• It does not yet tell if you drank too much.  This will be the next application associated to the smart glass that will detect what you drink and how much 

See thinfilm brochure opensense

Opportunistic Security

Under the lead of Dukhovni (2 sigma), IETF issued an interesting concept:  Opportunistic Security (RFC 7435).  Currently, communications are either cleartext or authenticated and encrypted.    Unfortunately, wide scale deployment of ‘inter-operable’ authentication schemes is difficult.  The internet is a good example with hundreds of certification authorities with not all them trustworthy.

With current protocols, if the authentication fails, then either the communication fails or falls back to clear text.  Opportunistic security proposes a new approach.

  • The default state is clear text.
  • If ever encryption is available between peers, then communication uses the encrypted service.   This communication is protected against passive attacks, but still vulnerable to active attacks such as man in the middle.
  •  If ever authentication is also available between peers, then the protocol attempts to authenticate.  if successful, it would use encryption with a negotiated session key.  This communication  is protected against both passive and active attacks.  If the authentication fails, then communication falls back to encrypted communication.

The announced concept is that encryption alone, even with deprecated algorithms,  is better than clear text.   The wide use of encryption would thwart , at least, information collection by sniffing.   The claimed purpose is to boost the deployment and use of encryption technologies to prepare the later proper deployment of authenticated protocols.

The idea is interesting.  Nevertheless, I believe that a mandatory component  would be to indicate clearly to the user in which mode his communication is currently: clear, encrypted, authenticated and encrypted.  This would be an indicator of the level of trust associated with the transfer.  Unfortunately, the distinction may be difficult for laymen.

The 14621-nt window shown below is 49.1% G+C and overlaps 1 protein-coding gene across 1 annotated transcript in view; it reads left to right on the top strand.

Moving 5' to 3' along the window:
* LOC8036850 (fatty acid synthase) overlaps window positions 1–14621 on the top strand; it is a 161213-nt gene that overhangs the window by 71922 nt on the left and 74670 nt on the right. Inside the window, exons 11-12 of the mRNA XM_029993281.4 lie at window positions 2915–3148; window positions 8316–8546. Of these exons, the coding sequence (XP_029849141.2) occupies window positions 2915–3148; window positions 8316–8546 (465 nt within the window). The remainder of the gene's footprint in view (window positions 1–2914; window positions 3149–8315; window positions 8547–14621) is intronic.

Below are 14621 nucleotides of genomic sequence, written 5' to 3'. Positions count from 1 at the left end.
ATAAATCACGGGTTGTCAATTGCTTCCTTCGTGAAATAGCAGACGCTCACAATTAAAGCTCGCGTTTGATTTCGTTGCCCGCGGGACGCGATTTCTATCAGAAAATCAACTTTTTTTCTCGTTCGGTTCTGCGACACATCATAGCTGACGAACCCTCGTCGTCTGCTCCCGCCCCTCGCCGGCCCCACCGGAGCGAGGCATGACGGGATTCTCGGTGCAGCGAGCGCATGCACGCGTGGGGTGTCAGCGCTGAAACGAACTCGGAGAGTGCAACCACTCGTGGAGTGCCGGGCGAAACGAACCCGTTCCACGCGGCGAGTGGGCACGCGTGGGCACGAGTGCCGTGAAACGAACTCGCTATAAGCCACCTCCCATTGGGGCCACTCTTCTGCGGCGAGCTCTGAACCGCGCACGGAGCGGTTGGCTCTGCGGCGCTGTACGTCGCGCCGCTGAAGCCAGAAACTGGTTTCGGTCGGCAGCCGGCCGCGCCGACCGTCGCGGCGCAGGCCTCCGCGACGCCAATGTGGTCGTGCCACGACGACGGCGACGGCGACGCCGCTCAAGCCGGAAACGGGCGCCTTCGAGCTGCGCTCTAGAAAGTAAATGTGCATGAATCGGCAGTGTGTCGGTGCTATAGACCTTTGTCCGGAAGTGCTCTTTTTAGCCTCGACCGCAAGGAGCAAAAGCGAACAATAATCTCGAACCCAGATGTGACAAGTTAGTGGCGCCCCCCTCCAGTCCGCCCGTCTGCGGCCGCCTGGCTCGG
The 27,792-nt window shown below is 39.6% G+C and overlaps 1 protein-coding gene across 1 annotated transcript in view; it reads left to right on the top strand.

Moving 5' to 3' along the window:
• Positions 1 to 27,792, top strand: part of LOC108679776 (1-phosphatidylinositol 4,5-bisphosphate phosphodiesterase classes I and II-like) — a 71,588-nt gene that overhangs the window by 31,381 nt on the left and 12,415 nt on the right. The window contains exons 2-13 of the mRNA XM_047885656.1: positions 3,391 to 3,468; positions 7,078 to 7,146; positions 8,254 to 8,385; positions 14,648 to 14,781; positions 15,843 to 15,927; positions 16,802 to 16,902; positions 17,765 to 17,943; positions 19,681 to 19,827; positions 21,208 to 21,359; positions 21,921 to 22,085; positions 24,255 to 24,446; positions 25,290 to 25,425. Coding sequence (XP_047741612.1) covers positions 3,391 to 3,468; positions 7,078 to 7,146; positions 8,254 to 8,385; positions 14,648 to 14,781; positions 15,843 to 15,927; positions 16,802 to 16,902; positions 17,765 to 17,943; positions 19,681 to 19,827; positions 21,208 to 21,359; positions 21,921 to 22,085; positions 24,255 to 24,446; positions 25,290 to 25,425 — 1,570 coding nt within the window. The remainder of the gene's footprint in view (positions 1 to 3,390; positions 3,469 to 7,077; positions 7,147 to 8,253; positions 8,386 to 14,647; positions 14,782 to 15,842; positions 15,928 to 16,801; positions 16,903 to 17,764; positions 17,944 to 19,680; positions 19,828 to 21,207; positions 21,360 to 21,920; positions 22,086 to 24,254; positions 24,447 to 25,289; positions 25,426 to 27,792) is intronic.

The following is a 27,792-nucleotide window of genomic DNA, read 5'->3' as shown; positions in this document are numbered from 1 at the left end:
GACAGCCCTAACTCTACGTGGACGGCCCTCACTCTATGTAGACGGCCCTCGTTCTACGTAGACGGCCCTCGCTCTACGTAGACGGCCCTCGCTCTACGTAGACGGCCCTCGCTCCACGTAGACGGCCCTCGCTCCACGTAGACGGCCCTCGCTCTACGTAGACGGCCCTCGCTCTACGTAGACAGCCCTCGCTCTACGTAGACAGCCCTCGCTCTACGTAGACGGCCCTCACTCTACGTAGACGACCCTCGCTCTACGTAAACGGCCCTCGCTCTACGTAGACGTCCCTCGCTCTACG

When DRM sends personal information in the clear…

Adobe proposes an eBook reader called Digital Editions.  Current version is 4.  So far, so good.

Unfortunately, on 7 October, the website “The Digital Reader” reported that Digital Editions 4.0 collected information about the reading usage.  The announced gathered data were eBooks that were stored in the reader, eBooks that have been opened, pages that were read, and the order.   This information was sent back to the server in the CLEAR.  Thus, this version had two issues regarding privacy:

  • It collected information without informing the end user.
  • It sent personal information in the clear.  Any sniffer could extract this information.

Adobe answered

Adobe Digital Editions allows users to view and manage eBooks and other digital publications across their preferred reading devices—whether they purchase or borrow them. All information collected from the user is collected solely for purposes such as license validation and to facilitate the implementation of different licensing models by publishers. Additionally, this information is solely collected for the eBook currently being read by the user and not for any other eBook in the user’s library or read/available in any other reader. User privacy is very important to Adobe, and all data collection in Adobe Digital Editions is in line with the end user license agreement and the Adobe Privacy Policy

Obviously this answer is not satisfactory.   Last week, Adobe published a revised version 4.0.1 that sent back the information using SSL.  Furthermore, in a note published on October 23, 2014, Adobe listed the collected information: